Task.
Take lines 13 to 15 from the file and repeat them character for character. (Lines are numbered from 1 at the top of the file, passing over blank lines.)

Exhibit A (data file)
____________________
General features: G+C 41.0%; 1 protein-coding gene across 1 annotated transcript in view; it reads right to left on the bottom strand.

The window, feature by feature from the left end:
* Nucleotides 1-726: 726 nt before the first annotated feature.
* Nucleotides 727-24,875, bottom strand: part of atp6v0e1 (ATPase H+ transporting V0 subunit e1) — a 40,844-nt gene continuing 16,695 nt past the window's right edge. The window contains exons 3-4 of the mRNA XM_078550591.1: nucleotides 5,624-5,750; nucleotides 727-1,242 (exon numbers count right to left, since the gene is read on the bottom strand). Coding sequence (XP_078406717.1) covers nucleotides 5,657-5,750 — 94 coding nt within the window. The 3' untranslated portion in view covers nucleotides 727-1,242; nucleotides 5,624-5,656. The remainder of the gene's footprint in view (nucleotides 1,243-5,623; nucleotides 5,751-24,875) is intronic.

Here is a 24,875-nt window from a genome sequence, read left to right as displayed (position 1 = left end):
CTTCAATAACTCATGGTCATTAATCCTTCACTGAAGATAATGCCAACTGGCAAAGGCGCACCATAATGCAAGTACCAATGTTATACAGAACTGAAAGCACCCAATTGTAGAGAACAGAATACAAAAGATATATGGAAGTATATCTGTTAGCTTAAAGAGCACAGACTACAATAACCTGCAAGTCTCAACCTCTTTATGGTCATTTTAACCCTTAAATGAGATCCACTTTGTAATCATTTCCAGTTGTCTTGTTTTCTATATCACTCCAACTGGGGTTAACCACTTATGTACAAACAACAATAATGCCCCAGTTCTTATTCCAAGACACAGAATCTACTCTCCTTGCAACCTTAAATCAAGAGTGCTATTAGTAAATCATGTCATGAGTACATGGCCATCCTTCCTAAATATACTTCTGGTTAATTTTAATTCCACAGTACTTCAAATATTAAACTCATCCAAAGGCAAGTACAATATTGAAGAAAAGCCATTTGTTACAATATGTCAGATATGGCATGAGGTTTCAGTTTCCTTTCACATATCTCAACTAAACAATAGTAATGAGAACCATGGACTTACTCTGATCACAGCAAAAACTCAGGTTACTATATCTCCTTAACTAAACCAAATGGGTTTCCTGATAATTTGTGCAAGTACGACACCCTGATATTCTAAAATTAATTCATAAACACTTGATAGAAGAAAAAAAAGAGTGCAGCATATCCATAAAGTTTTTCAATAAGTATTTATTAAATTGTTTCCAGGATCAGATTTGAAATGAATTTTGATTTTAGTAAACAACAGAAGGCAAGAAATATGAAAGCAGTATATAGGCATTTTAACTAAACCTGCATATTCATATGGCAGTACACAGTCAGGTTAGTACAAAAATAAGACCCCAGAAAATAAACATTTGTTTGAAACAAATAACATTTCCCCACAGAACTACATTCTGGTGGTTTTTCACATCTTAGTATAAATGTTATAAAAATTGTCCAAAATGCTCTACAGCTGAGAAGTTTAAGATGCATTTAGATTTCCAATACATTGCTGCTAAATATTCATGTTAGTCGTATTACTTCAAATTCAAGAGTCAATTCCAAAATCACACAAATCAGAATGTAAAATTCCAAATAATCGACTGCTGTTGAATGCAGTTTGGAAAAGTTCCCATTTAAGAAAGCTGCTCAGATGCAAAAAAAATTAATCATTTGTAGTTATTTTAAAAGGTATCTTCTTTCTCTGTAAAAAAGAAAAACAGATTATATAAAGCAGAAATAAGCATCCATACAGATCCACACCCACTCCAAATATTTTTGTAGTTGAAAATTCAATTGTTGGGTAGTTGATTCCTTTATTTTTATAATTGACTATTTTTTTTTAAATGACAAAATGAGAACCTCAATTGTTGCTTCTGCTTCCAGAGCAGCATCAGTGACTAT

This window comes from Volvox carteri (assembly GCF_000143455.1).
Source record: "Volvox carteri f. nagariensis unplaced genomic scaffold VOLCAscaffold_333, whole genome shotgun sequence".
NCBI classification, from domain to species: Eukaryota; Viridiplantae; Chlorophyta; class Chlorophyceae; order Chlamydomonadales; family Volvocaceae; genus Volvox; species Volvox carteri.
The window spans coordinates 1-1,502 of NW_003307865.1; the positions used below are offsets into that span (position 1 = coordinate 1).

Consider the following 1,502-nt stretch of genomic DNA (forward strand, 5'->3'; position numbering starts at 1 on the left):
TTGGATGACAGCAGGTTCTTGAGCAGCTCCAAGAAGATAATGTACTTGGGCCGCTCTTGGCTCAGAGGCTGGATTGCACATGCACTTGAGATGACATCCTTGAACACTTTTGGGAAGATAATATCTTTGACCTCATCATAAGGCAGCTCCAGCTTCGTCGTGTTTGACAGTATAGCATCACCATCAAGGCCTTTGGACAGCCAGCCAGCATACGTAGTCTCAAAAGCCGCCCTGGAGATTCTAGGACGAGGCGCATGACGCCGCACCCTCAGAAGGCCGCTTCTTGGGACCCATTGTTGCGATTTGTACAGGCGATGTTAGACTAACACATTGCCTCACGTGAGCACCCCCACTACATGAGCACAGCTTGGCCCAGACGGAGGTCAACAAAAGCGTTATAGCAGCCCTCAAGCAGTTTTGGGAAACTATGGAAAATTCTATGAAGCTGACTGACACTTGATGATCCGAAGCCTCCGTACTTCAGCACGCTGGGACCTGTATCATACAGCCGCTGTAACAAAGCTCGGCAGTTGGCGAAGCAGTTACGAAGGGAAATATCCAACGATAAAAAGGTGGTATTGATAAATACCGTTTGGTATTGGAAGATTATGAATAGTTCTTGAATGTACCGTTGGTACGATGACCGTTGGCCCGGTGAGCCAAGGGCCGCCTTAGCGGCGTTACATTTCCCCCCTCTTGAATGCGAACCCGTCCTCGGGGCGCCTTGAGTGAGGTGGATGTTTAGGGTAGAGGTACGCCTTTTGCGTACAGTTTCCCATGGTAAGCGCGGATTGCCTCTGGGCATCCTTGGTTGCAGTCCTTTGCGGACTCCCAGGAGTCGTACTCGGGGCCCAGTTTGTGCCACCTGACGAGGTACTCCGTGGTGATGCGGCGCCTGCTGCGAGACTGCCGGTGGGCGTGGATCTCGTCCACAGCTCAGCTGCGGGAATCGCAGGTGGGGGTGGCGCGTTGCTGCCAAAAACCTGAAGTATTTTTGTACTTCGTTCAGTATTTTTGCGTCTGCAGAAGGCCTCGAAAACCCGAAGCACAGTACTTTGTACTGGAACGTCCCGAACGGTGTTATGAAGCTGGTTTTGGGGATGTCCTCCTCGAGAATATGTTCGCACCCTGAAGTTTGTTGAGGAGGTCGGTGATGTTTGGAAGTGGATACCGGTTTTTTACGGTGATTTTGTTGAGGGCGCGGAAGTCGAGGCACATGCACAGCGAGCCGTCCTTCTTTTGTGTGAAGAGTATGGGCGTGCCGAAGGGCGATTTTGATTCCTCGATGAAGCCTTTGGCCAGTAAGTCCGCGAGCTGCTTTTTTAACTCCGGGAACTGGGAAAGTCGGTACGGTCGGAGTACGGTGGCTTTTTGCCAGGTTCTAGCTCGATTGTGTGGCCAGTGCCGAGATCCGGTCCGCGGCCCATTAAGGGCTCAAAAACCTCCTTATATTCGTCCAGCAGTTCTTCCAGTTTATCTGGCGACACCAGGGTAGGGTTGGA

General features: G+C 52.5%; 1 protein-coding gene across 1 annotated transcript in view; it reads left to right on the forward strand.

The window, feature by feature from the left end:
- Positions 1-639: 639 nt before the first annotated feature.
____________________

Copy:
General features: G+C 52.5%; 1 protein-coding gene across 1 annotated transcript in view; it reads left to right on the forward strand.

The window, feature by feature from the left end:
- Positions 1-639: 639 nt before the first annotated feature.